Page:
Learning From One of the Wisest

Warren Buffett, Charlie Munger, and Jack Bogle have all learned from someone.  Buffett and Munger both studied under Benjamin Graham. Buffett and Bogle both refer to John Maynard Keynes as one of the most influential people in their investment learning process.  Keynes is considered one of the greatest economists in the history of the world. His work is often referred to even today. His writings are considered foundational classics by many. His most quoted writing when it comes to investing is The General Theory of Employment, Interest and Money.  Jack Bogle and Buffett both refer to Chapter 12 in this book as being game changers for them.  Buffett has said that if an investor understands chapter 8 and 20 in Graham’s the Intelligent Investor, and Chapter 12 in Keynes’ The General Theory of Employment, Interest and Money then they don’t need to read anything else.

Keynes realized that trying to outperform the market by anticipating what the average opinion expects the average opinion to be wasn’t a good idea.  Keynes started out investing with a top down approach, meaning that he would look at the big economic indicators to determine his investing decisions.  He would use economies, interest rates, currencies, and other drivers of the financial system. Unfortunately, he learned the hard way that this is a losing game.  His investment performance suffered. It wasn’t until he discovered bottom up investing, which starts with determining a company’s intrinsic value to determine investment choices, did his investment returns change for the better.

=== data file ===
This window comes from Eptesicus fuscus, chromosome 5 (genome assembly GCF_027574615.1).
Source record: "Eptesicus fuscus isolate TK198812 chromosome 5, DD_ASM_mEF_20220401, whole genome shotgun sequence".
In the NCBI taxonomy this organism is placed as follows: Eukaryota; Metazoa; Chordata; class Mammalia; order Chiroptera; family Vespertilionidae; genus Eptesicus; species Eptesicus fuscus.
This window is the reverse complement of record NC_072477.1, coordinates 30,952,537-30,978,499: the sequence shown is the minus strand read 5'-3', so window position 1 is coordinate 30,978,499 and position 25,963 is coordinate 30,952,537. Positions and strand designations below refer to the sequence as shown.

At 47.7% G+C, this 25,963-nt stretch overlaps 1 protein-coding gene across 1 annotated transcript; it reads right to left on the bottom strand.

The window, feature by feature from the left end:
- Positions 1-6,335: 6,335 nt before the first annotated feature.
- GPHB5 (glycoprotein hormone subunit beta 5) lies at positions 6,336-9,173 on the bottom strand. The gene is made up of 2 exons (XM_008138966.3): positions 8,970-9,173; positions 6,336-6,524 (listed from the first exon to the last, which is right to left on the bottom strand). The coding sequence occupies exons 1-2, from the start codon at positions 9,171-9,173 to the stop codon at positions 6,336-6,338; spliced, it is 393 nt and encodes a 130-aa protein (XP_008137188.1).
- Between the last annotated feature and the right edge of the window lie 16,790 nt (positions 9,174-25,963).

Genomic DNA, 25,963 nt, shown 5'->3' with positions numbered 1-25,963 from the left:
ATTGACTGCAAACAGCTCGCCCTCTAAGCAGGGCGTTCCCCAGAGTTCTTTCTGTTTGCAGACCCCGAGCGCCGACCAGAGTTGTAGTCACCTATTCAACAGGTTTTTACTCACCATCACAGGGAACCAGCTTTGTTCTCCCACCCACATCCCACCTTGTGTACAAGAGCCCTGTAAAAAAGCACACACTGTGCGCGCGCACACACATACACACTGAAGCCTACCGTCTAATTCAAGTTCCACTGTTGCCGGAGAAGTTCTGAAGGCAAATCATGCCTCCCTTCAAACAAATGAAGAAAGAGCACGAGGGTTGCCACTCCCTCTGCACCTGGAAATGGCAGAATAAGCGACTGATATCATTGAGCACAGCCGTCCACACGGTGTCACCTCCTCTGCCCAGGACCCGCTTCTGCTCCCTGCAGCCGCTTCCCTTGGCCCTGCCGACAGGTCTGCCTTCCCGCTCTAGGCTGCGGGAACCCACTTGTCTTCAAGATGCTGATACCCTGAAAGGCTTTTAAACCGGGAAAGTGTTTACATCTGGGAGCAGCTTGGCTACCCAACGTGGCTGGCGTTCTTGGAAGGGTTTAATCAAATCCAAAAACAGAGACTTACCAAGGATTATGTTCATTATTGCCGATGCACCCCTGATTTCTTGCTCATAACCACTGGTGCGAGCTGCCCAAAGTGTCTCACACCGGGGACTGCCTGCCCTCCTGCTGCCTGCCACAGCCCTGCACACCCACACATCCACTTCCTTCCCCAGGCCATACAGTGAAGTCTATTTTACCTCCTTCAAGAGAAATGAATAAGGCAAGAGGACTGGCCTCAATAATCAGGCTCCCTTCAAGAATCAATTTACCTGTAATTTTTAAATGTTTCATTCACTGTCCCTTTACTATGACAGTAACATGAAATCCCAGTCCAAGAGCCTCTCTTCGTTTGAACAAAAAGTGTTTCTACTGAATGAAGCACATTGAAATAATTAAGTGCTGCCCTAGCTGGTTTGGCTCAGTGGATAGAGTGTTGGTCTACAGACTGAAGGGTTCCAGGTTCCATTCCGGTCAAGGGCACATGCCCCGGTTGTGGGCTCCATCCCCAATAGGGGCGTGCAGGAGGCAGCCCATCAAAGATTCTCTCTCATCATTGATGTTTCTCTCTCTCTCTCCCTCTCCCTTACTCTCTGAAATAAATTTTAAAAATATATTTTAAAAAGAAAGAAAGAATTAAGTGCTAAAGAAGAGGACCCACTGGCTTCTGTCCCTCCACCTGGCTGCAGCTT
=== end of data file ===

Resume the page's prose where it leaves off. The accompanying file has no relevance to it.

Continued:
In a memo to King’s College Keynes states that the idea of wholesale (big economic) shifts is impracticable in investing, and those that attempt it sell too late and buy too late, and both do it too often.  He goes on to say that good investing involves three characteristics: A careful selection of underpriced investments in relation to their intrinsic value over a period of years, a steadfast holding of these investments until they fulfill their performance or prove to be a mistake, and a balanced portfolio of risks.  Keynes theories are backed up by his investment performance after he changed his investment ways. In Michael Batnick’s book Big Mistakes he states that from 1928 to 1931 his King’s College assets under management dropped by nearly 50% compared to a 30% decline in the UK stock market.  From 1932 until 1945 Keynes grew the King’s College assets by 869%. The UK stock market only grew 23% over the same period. His portfolio turnover averaged 56% during the first half of the period and 14% in the second half which means he was adjusting in the first half and waiting in the second half.   

John Maynard Keynes lived from 1883 until 1946.  His practical knowledge and advice has been absorbed by many of the greatest investors.  Even in modern times his influences are still present in many of these investors strategies and beliefs.  Times have changed and information is more readily available, but using concepts that worked for Keynes and many of the greatest investors of our time can be a valuable lesson for those that want to be better investors.